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simply humane point of view, coal getting is a horrible business. It is quite impossible at first sight to regard it as a means of earning bread, of which a man need be no more ashamed than though he were a carpenter or a grocer's shopman. The dungeon darkness, the slavish toil, the repulsive grime and nakedness—all seem so foreign to one's preconceived ideas of honest labour that it is hard to realise but that this must be something different. In no prison in England are men so vilely used, in a sanitary sense, at least. Oakum picking, treadmill turning, stone quarrying-compare either of these convict occupations with that of a man who is by trade a “pikeman” in a coal mine.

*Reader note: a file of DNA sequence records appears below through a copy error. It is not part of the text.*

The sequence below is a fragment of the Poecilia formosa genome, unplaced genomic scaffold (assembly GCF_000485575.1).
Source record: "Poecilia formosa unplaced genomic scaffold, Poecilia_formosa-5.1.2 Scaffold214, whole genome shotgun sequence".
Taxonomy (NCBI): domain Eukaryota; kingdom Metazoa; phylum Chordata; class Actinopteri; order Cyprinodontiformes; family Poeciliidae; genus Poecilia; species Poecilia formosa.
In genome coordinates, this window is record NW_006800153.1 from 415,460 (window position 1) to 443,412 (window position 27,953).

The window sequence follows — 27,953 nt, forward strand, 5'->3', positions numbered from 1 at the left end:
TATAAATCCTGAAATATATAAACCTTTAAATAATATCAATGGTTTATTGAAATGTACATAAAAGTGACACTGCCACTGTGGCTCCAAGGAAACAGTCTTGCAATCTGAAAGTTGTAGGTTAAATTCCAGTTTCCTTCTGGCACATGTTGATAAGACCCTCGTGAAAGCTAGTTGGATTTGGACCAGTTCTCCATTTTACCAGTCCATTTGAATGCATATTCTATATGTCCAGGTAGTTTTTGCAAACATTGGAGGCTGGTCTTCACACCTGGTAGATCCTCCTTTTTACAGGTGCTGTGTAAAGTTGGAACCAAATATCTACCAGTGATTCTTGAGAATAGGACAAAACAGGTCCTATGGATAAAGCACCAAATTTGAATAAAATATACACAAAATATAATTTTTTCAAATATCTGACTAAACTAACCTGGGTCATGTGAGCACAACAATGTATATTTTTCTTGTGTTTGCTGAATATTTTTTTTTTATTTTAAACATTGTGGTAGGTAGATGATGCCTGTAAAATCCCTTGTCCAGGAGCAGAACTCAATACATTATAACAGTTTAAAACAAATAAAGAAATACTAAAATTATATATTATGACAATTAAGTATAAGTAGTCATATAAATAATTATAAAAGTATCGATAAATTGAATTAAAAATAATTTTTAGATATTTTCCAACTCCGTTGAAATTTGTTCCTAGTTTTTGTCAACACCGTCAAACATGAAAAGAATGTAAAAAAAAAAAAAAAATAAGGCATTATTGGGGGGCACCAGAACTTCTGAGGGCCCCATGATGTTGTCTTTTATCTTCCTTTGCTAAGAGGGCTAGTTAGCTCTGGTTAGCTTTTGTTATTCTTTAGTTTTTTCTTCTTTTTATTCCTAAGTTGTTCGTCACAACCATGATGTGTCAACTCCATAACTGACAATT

The process is easily described. His work is to do the “holeing” for blasting, and he sets about it as follows: He divests himself of jacket, shirt, everything except his flannel drawers, and he is naked from a liberally calculated waist upwards. He has a solid wall of coal to assail. He takes his pike, which is shaped like a road maker's pick, but is about half the size, and he lies down before the face of the wall, with his dim dip stuck in a bit of clay to light him, and commences his job. The height from the ground is a little more than from an ordinary chair seat to the floor, and he picks and picks until he works his way into the coal the length and breadth of his own extended form. He doesn't stop here; he has to cut in twelve or sixteen feet, until he is so buried under the coal mass he is undermining that all that is seen of him by his little twinkling light is his powerful arm swinging to and fro in the process of picking, and all that can be heard are the blows and the poor wretch's puffing and grunting as he goes on burrowing and burying himself. Sometimes he may be heard spluttering as well as grunting; but this is when he falls on a “wet piece," and the sodden coal dust splashes into his eyes and mouth. It isn't as though he were at liberty to protect his face. He is huddled in all of a heap, with his head resting on one arm as with the other he wields the pick, and makes the chips fly. “Do they object to wet pieces ?” I inquired. “They take it as it comes; they don't mind. Some of 'em like it because it's cooler.” And here, by the bye, I may mention a rather curious circumstance connected with undermining of coal, as related to me by the person I was addressing, a mine manager of life long experience. Some few years ago there was a twenty weeks' strike amongst the colliers, and the pits were idle all that time. My informant was a “butty,” an individual who contracts to get out coal at a certain rate. He had a contract “on” at the time of the strike, and lost several hundred pounds by it, by reason of its being discovered that when the twenty weeks closed pit was opened again nearly all the cuttings that had been made ready for blasting had “ healed up” again, but by what wonderful natural process the healing had been brought about my friend was unable to tell me.